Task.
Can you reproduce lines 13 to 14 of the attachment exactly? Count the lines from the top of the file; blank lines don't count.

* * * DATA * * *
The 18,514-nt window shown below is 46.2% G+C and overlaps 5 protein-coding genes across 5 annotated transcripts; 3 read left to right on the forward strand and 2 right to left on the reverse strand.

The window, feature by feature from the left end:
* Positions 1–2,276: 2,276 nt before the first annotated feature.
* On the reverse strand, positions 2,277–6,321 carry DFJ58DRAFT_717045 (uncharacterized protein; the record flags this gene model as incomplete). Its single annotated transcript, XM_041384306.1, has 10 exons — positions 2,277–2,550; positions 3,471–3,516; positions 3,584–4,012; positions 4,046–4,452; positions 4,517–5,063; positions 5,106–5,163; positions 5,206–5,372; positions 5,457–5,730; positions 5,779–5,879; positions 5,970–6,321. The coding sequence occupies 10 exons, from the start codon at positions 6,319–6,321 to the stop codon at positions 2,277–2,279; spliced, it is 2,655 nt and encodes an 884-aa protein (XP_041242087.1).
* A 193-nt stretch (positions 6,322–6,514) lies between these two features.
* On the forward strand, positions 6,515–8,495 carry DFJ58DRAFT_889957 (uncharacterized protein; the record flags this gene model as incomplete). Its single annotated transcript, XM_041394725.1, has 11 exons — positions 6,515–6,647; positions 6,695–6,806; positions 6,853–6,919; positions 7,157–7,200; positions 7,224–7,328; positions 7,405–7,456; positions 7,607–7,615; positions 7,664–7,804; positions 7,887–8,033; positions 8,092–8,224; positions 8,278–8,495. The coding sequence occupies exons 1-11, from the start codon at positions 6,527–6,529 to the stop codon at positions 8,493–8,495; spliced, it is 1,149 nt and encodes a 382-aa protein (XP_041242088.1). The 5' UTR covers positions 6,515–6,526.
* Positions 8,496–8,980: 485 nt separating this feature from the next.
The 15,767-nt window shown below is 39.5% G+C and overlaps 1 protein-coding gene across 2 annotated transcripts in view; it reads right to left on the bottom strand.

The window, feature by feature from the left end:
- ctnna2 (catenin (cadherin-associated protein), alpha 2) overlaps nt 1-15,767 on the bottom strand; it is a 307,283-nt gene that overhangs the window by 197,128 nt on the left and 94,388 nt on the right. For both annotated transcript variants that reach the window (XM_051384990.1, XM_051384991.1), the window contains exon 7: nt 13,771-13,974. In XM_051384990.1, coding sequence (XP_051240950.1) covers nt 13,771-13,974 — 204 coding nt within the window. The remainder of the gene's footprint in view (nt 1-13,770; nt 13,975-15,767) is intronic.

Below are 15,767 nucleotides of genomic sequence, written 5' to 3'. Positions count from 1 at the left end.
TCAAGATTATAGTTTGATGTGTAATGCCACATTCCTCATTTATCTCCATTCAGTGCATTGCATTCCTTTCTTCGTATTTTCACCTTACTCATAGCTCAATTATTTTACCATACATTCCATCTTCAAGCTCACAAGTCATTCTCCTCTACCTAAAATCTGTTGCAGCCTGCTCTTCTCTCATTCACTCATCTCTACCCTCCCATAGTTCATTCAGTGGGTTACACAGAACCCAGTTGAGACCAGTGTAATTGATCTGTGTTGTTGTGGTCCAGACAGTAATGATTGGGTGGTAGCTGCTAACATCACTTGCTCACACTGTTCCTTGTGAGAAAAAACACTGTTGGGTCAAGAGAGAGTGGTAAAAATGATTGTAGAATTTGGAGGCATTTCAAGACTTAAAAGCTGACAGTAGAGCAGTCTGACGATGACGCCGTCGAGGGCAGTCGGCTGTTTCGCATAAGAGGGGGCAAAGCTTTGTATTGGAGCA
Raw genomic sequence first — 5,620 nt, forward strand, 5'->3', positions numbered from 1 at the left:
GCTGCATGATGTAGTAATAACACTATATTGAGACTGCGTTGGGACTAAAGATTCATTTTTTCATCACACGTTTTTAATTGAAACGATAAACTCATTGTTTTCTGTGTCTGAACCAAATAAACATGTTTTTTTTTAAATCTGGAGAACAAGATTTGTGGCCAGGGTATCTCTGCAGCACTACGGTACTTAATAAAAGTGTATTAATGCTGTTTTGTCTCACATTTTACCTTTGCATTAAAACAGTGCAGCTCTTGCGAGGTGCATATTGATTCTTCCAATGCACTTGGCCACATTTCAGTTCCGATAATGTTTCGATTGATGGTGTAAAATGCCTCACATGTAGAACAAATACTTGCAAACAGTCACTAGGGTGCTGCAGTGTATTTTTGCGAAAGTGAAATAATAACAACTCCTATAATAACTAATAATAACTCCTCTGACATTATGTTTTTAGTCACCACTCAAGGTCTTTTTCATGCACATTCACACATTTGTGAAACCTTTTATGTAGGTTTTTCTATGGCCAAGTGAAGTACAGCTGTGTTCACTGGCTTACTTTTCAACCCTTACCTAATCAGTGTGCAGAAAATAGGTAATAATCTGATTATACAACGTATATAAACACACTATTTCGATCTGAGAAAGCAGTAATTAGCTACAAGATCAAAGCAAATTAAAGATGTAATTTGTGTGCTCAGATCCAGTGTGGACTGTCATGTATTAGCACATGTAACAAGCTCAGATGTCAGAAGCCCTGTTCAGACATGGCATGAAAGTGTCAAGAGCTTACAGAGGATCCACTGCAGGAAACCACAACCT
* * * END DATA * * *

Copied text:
Raw genomic sequence first — 5,620 nt, forward strand, 5'->3', positions numbered from 1 at the left:
GCTGCATGATGTAGTAATAACACTATATTGAGACTGCGTTGGGACTAAAGATTCATTTTTTCATCACACGTTTTTAATTGAAACGATAAACTCATTGTTTTCTGTGTCTGAACCAAATAAACATGTTTTTTTTTAAATCTGGAGAACAAGATTTGTGGCCAGGGTATCTCTGCAGCACTACGGTACTTAATAAAAGTGTATTAATGCTGTTTTGTCTCACATTTTACCTTTGCATTAAAACAGTGCAGCTCTTGCGAGGTGCATATTGATTCTTCCAATGCACTTGGCCACATTTCAGTTCCGATAATGTTTCGATTGATGGTGTAAAATGCCTCACATGTAGAACAAATACTTGCAAACAGTCACTAGGGTGCTGCAGTGTATTTTTGCGAAAGTGAAATAATAACAACTCCTATAATAACTAATAATAACTCCTCTGACATTATGTTTTTAGTCACCACTCAAGGTCTTTTTCATGCACATTCACACATTTGTGAAACCTTTTATGTAGGTTTTTCTATGGCCAAGTGAAGTACAGCTGTGTTCACTGGCTTACTTTTCAACCCTTACCTAATCAGTGTGCAGAAAATAGGTAATAATCTGATTATACAACGTATATAAACACACTATTTCGATCTGAGAAAGCAGTAATTAGCTACAAGATCAAAGCAAATTAAAGATGTAATTTGTGTGCTCAGATCCAGTGTGGACTGTCATGTATTAGCACATGTAACAAGCTCAGATGTCAGAAGCCCTGTTCAGACATGGCATGAAAGTGTCAAGAGCTTACAGAGGATCCACTGCAGGAAACCACAACCT